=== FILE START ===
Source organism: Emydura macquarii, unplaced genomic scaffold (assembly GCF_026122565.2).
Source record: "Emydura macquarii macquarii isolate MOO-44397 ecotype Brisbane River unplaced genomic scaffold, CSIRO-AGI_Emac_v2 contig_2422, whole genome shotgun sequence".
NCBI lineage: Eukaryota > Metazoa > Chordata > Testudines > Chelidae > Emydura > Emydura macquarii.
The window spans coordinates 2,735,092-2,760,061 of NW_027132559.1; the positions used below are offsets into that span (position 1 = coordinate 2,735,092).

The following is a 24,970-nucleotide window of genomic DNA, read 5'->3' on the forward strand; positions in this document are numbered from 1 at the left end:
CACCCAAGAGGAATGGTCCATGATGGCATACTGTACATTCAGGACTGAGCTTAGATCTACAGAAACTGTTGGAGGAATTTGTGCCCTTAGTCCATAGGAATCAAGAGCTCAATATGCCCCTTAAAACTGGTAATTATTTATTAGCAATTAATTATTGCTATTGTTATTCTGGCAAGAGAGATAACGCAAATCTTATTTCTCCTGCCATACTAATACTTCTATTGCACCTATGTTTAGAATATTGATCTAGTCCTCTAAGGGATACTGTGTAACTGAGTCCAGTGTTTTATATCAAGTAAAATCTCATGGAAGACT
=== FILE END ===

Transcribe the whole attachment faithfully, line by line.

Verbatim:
Source organism: Emydura macquarii, unplaced genomic scaffold (assembly GCF_026122565.2).
Source record: "Emydura macquarii macquarii isolate MOO-44397 ecotype Brisbane River unplaced genomic scaffold, CSIRO-AGI_Emac_v2 contig_2422, whole genome shotgun sequence".
NCBI lineage: Eukaryota > Metazoa > Chordata > Testudines > Chelidae > Emydura > Emydura macquarii.
The window spans coordinates 2,735,092-2,760,061 of NW_027132559.1; the positions used below are offsets into that span (position 1 = coordinate 2,735,092).

The following is a 24,970-nucleotide window of genomic DNA, read 5'->3' on the forward strand; positions in this document are numbered from 1 at the left end:
CACCCAAGAGGAATGGTCCATGATGGCATACTGTACATTCAGGACTGAGCTTAGATCTACAGAAACTGTTGGAGGAATTTGTGCCCTTAGTCCATAGGAATCAAGAGCTCAATATGCCCCTTAAAACTGGTAATTATTTATTAGCAATTAATTATTGCTATTGTTATTCTGGCAAGAGAGATAACGCAAATCTTATTTCTCCTGCCATACTAATACTTCTATTGCACCTATGTTTAGAATATTGATCTAGTCCTCTAAGGGATACTGTGTAACTGAGTCCAGTGTTTTATATCAAGTAAAATCTCATGGAAGACT